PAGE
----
Pine Glen Elementary School
Monday, June 23 (8:30–2:00) and
Tuesday, June 24 (8:30–10:00)
Because summer is the most awesome time to read whatever you want and you can get FREE books!
6.25% sales tax
Don’t let the Summer Slide happen!
Research shows that students who continue to read for fun over the summer don’t lose the skills they gained in school before summer break. But it’s not always easy to get to a library or a bookstore over the summer when you are vacationing or playing at the beach!
With the extremely generous help of the Pine Glen PTO, Pine Glen students have thousands of ebooks available to them all summer long through our subscription to BrainHive, eBooks On Demand!
Fourth and Fifth grade students have learned how to access BrainHive on their iPads but you can also use the Android app or the web version.
Accounts for 2nd and 3rd graders are coming soon!
To find out more about how to borrow books on BrainHive over the summer, see the flyer below.
Thank You Pine Glen PTO!
With snow days, Valentine’s Day, and this being the last week of school before February vacation, it was pretty quiet in the LTC. However, it was a great week to celebrate the recent ALA Youth Media Awards of 2014!
Since most of us participated in the Pine Glen Mock Caldecott, we have been eagerly awaiting the announcement of the winner of the real Caldecott Medal (and the Newbery, the Geisel, the Sibert, the Coretta Scott King, the Pura Belpre, and the Schneider–so many great awards!)
Below is the video playlist we used in class to introduce students to this year’s winners. We watched an Animoto of all the winners, we showed some of the books, and we watched some of the book trailers. Needless to say, we shared lots of beautiful books that the students are excited to start reading!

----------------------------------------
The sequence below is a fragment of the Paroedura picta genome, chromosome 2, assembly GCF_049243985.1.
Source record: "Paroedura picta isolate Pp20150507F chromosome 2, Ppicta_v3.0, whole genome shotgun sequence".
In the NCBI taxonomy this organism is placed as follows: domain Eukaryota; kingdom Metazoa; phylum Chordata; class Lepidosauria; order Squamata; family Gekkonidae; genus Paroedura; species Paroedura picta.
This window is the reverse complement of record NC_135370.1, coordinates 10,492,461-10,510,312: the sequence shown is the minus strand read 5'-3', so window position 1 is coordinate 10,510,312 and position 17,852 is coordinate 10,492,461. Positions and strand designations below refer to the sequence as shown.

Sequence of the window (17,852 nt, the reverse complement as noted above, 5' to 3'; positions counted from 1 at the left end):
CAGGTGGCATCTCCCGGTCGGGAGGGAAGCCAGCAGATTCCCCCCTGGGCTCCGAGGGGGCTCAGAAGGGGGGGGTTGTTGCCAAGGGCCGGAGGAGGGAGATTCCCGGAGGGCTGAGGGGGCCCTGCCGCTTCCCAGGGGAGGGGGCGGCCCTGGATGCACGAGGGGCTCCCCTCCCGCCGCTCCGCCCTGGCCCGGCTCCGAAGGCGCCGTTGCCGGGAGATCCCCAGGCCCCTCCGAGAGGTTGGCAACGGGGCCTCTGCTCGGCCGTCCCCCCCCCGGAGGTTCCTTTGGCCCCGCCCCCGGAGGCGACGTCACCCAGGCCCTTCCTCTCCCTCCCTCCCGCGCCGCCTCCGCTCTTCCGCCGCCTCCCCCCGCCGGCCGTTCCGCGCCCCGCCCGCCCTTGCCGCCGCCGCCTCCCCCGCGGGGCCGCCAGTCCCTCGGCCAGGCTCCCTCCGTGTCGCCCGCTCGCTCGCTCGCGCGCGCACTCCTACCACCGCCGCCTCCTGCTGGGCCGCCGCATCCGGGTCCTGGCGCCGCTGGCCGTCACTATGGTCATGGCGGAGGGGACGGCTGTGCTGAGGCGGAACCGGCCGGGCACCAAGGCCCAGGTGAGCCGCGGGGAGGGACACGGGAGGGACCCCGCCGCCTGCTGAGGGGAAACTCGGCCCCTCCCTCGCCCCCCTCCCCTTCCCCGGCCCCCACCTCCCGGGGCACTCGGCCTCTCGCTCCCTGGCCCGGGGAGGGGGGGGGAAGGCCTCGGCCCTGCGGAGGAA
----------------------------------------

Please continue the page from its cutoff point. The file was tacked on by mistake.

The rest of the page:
November was picture book month and Pine Glen students had a great time reading and sharing favorite picture books. So, it was natural to want to continue our love for the picture book by participating in our very first Mock Caldecott. The Caldecott Medal is a prestigious children’s literature award given every year to “the artist of the most distinguished American picture book for children.” Participating in a Mock Caldecott is also a great way to incorporate our Love of Reading standard “Evaluates grade appropriate quality children’s literature” into the curriculum.
We pretended to be Caldecott judges by reading picture books with strong illustrations, applying criteria, and voting for a winner. We used the same criteria that the real Caldecott judges use but we changed the language to be kid-friendly:
- Does the illustrator have excellent artistic technique?
- Do the illustrations help to tell the story beyond the words?
- Does the style of the illustrations match the mood and tone of the story?
- Is it appropriate and/or appealing to children?
Based on the Mock Caldecott lists of many wonderful school librarians that I follow on Twitter (#mockcaldecott), we chose eight nominees:
We used a chart to help us keep track of our scores.
After weeks of reading, evaluating, judging, and scoring, Pine Glen students voted for a winner . . .